Well, here we are, 8 weeks since the last MRI scan. We had really high hopes. Adam has been doing amazingly well. He feels relatively good. He hasn't missed a dose. He's been keeping to our new super-healthy way of life. Perfect diet, all the appropriate supplements, going to bed early, working shorter days, no cell or cordless phone... he hasn't slipped an inch. I haven't either. I dutifully make him three healthy made-from-scratch meals everyday. I run freshly made vegetable juices, whey protein shakes, nuts and low-sodium cheese up to him in his office all day long. He's been drinking 8 liters of water every single day, which I filter for him every morning (it takes over 20 minutes). And we've been praying. Oh, how we've prayed. We really expected a good result on Thursday's MRI. We felt it. We knew it. This tumor is history. We were preparing ourselves to start the countdown. You see, once the tumor is completely gone, then Adam only has 8 more months of treatment. He's fed up. I'm exhausted. We need this to be over, or we both might go insane.
I guess God has other plans. The MRI showed that the tumor that had shrunk by 40% 8 weeks ago, has now increased in size by 20%. There is also another lesion that has remained unchanged. It's all a bit confusing, as there are two balls of active tumor, but since they came from the original tumor that Adam had removed, I guess some still consider that "one" tumor. We didn't quite understand that from the last two scans. Now we understand that there are actually two lesions we are dealing with, one of which has remained unchanged throughout the 12 weeks of treatment. The other one showed a good response on the first scan, but has now started fighting back and is growing again. I suppose it's good news overall. The tumor seems to be affected by the treatment, but apparently this dosage level just isn't going to cut it. So, Dr. Barbara has decided to increase Adam up to the maximum dosage. To put it bluntly, this sucks. It sucks on so many levels. Adam has been sailing along with no side effects up to this point. He would now be facing nearly double the dosage, which could start causing him problems. Most likely, he will begin to experience build-up of fluid in the brain leading to intracranial pressure. This would require him to be on a steroid to control the swelling. Also, he is already drinking 8 liters of water a day. At such a high dosage, he will most certainly need to drink a lot more. His urinary system is struggling to handle the amount of fluid, and he has developed a severe incontinence problem. It makes it extremely difficult to go anywhere, even with the aid of incontinence pads. It will probably get much worse once he is forced to increase his fluid intake. And the interruptions in the night will be more frequent. He's already very sleep-deprived, and is struggling to work as it is. He may not be able to continue working, which is something I can't even fathom right now. Having no income will definitely be a major problem.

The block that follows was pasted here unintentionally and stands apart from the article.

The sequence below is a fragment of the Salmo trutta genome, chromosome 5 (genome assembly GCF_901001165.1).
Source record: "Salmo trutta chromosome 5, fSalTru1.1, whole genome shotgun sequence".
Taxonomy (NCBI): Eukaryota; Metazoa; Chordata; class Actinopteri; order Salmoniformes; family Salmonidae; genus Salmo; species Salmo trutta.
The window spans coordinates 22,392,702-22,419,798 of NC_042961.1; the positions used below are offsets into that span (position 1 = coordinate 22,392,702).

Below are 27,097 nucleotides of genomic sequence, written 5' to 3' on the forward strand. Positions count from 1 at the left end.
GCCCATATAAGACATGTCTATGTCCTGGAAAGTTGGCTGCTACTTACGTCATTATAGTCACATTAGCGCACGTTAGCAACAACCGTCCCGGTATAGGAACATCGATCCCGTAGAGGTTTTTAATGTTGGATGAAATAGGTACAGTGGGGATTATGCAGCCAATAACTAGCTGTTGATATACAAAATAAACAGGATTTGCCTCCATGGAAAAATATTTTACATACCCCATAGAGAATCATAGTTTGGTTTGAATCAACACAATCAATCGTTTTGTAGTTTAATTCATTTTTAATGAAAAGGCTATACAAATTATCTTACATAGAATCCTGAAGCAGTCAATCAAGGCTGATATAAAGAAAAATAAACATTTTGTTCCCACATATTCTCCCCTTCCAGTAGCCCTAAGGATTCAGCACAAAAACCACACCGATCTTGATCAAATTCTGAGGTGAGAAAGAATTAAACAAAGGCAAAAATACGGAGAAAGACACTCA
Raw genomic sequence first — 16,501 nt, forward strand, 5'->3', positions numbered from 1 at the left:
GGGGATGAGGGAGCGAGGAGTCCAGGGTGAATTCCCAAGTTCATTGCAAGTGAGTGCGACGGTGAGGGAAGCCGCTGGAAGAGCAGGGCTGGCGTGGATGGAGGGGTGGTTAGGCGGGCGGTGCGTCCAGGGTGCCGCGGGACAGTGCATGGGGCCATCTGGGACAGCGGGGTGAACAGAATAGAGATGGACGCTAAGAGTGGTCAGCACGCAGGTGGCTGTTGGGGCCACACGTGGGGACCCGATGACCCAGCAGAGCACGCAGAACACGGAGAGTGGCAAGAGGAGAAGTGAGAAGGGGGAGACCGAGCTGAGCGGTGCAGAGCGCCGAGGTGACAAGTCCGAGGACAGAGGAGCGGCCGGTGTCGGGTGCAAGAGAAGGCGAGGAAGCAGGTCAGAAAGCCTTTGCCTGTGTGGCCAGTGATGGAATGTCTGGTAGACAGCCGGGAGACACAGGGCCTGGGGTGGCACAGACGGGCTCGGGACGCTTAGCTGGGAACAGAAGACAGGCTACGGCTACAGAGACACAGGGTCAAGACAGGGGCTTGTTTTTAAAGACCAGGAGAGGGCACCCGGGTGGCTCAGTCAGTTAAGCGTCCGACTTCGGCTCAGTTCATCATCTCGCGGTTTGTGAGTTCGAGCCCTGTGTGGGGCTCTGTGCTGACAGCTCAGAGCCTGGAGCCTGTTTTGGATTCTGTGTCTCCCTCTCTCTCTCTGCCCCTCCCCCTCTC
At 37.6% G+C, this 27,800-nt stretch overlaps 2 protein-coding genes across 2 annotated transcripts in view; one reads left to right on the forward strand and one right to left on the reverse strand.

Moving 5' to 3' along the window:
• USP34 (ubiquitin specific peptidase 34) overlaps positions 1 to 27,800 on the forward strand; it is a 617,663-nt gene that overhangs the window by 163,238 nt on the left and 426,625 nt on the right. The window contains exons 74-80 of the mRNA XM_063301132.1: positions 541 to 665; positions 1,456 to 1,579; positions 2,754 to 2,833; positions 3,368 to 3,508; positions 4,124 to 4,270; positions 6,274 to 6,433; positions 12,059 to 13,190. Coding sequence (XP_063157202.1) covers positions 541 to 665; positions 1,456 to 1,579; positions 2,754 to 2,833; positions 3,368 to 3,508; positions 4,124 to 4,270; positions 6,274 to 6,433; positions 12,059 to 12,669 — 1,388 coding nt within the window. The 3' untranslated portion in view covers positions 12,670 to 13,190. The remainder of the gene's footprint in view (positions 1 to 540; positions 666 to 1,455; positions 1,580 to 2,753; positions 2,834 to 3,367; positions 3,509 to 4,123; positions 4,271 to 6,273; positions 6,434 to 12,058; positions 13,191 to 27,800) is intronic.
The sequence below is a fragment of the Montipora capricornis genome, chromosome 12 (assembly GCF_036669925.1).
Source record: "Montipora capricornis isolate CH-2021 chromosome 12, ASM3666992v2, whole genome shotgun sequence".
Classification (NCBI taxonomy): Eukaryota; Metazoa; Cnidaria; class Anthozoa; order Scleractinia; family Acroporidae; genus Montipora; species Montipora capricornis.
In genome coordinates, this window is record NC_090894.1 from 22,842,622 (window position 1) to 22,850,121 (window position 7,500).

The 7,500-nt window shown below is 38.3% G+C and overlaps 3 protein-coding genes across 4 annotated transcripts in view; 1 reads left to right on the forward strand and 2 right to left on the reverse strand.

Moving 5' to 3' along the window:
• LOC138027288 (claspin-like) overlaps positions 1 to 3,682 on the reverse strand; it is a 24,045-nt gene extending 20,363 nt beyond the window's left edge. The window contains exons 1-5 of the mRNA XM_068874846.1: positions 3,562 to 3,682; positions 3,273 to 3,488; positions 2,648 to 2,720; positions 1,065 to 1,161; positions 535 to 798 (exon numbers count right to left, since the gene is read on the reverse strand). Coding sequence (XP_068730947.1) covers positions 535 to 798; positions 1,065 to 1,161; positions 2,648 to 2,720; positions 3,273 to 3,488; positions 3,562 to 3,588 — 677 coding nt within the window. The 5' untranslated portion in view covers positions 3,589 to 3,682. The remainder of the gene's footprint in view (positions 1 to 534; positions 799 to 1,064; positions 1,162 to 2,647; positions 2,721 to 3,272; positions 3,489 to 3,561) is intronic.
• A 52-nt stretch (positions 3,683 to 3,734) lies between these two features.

Because Adam's blood work had become so consistant, we had been able to draw and deliver blood only twice a week. Now that will be bumped up to three runs a week again. We haven't even received our first invoice from the hospital for the last two months of bloodwork. I shudder at the thought of how high our tab is getting at the diagnostic center. Also, our schedule is going to change. This terrifies me. The past two months have been grueling, but we've been managing. We rely on an awful lot of people for help, and without them I would have crumbled by now. I feel like I've reached the point where I am doing the most I can possibly do. But, now with the dosage increase I will now have to prep and change bags three times a day instead of two. I was playing around with our schedule yesterday, and it is going to be incredibly hard. Adam will need to come off at 6:30am. I will have to draw blood at 8:00am, and have him hooked back up immediately to start infusing as close to 8:00 as possible. He will need to be disconnected again at 2:30pm, which means I will be unable to take the kids out in the afternoon. Forget soccer, no playgroup, no park. Then the third change will be at 10:30pm. He won't stop his evening infusion before 10:30, so I'll have to stay awake so I can disconnect him then. Then it'll take me about a half-hour to prep and reconnect him, which he can be asleep for. But, I won't be able to go to bed before 11:00pm, which is really pushing it for me. Especially since I'll have to be up and at 'em before 6:30am to start the process all over again. It's going to be extremely challenging and I'm not looking forward to a year of this new schedule.
A friend wrote in an email recently that many people believe that God never gives us more than we can handle. This is our cross, but by that thinking, it's a cross that Adam and I should be able to bear. But, that isn't exactly true. What about Jesus's own cross? He couldn't handle it. He fell three times trying to carry it, and He was unable to do so. Without Simon of Cyrene's help, He would not have gotten that cross up the hill to Calvary. God does in fact give us crosses we can't bear. I can't understand why, but I don't understand most of what God does. That's what makes him so amazing.